First, buy from a trustworthy company, like Bespoke Extracts, Fiora, or Endoca, containing verifiable quality ingredients. (Hint: If you’re wary of buying a sandwich from the gas station, probably don’t buy your CBD oil there either). Look for the brand’s Certificate of Analysis (COA). This is a third-party document detailing how the product performed when tested for CBD and THC concentration levels and tests for harmful contaminants. 

Also, while the FDA cannot federally approve a CBD product, it can be made, as Bespoke Extracts’ products are, in an FDA approved facility. And ensure the company uses testing methods validated by one of three standard-setting national organizations: the Association of Official Agricultural Chemists, the American Herbal Pharmacopoeia, or the US Pharmacopeia. 

If in doubt, ask. A reputable CBD supplier should have a wealth of information on their site or in their shop, including verifying the above certificates. They should also be happy to discuss which products might be most helpful for your needs and what dosage may be appropriate.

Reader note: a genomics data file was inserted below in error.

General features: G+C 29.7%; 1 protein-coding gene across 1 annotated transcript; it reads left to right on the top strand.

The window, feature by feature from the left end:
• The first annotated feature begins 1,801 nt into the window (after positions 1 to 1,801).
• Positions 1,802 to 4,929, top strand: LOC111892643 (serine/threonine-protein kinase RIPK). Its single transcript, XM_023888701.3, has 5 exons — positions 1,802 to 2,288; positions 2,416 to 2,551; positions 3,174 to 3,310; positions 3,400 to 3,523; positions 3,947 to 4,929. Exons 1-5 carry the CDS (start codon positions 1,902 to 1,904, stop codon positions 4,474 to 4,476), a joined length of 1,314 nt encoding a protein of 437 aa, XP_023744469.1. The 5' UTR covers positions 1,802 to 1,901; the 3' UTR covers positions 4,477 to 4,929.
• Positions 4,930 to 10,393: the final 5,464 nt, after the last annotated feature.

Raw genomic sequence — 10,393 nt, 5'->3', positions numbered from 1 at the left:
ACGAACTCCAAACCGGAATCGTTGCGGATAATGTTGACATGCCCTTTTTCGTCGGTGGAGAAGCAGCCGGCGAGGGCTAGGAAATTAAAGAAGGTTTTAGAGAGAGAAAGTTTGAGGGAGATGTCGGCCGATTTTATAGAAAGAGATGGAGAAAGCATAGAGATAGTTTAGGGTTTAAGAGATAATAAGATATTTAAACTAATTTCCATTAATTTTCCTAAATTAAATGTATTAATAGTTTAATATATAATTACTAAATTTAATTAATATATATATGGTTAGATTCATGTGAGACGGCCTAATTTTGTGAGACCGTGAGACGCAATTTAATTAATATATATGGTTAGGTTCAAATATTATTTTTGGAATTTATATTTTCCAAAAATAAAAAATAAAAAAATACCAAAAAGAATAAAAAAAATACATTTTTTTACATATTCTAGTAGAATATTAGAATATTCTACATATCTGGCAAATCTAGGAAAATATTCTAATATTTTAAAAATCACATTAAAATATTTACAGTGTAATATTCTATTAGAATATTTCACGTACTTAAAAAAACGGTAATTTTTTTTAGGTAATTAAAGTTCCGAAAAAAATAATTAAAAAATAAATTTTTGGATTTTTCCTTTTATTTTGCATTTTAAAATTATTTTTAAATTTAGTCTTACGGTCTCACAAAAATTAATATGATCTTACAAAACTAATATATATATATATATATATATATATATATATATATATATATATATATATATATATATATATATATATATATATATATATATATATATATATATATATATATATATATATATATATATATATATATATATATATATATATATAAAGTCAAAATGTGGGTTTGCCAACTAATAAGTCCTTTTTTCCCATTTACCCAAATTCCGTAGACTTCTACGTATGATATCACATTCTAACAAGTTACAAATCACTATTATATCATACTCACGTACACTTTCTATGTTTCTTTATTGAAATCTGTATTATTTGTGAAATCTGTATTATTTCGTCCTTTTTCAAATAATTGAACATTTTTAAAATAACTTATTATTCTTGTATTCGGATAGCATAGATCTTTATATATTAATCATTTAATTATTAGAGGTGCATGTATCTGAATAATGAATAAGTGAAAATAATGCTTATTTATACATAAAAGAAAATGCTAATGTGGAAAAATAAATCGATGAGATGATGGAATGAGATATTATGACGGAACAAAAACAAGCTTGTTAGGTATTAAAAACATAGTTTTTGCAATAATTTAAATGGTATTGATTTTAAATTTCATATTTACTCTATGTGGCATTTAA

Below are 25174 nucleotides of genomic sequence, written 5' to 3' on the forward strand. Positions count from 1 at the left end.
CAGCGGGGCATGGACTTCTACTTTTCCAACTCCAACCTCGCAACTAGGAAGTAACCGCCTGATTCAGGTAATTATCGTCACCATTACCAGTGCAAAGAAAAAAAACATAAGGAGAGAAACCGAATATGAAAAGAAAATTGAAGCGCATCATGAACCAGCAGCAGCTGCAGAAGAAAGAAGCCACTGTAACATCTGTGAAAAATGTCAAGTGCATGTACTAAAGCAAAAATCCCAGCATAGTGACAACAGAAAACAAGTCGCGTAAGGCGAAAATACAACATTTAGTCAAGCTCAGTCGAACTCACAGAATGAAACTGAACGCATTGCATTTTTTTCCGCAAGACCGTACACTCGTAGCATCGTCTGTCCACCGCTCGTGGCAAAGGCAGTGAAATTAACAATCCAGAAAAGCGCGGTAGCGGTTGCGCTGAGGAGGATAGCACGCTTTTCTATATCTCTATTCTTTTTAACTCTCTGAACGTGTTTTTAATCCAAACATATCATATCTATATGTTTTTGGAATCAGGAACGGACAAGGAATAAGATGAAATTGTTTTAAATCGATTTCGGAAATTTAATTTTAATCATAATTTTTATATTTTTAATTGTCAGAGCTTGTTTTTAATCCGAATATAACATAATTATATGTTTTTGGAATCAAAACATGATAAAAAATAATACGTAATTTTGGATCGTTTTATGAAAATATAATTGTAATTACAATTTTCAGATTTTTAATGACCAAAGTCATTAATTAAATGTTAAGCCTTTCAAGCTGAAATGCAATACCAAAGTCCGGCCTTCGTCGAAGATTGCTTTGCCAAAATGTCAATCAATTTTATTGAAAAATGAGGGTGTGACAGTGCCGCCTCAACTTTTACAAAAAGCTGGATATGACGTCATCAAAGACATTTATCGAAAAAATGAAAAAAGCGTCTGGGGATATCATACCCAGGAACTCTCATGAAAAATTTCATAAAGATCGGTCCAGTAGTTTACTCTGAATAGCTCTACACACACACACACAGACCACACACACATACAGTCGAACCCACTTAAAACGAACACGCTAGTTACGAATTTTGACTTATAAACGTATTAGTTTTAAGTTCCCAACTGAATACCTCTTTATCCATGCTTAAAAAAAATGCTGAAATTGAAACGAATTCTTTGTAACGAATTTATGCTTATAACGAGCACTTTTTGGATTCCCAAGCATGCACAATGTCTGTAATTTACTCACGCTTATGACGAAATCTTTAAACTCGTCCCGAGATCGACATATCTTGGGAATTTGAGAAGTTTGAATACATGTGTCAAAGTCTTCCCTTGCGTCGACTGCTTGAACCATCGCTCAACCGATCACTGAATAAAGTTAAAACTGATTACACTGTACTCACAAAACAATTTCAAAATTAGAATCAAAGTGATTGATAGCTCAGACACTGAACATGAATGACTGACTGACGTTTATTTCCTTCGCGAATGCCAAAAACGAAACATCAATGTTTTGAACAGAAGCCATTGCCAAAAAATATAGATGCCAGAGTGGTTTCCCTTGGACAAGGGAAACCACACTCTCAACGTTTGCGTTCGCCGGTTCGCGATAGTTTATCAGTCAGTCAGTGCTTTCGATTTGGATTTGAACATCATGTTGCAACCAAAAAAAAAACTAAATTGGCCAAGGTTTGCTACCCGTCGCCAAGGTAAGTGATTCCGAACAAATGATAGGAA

Resources: 

  1. https://onlinelibrary.wiley.com/doi/abs/10.1002/cne.1078
  2. https://www.uclahealth.org/cannabis/human-endocannabinoid-system
  3. https://pubmed.ncbi.nlm.nih.gov/18426493/
  4. https://www.nytimes.com/2019/10/16/style/self-care/cbd-oil-benefits.html
  5. https://pubmed.ncbi.nlm.nih.gov/?term=cannabidiol%20reduces%20the%20anxiety%20induced%20by%20simulated%20public%20speaking%20in%20treatment&cmd=correctspelling
  6. https://clinicaltrials.gov/ct2/show/NCT03518801
  7. https://www.sciencedirect.com/science/article/abs/pii/S0891061818302114
  8. https://pubmed.ncbi.nlm.nih.gov/31120284/
  9. https://pubmed.ncbi.nlm.nih.gov/31109198/
  10. https://www.consumerreports.org/cbd/cannabis-and-cbd-guide/

Leave a Reply

Your email address will not be published. Required fields are marked *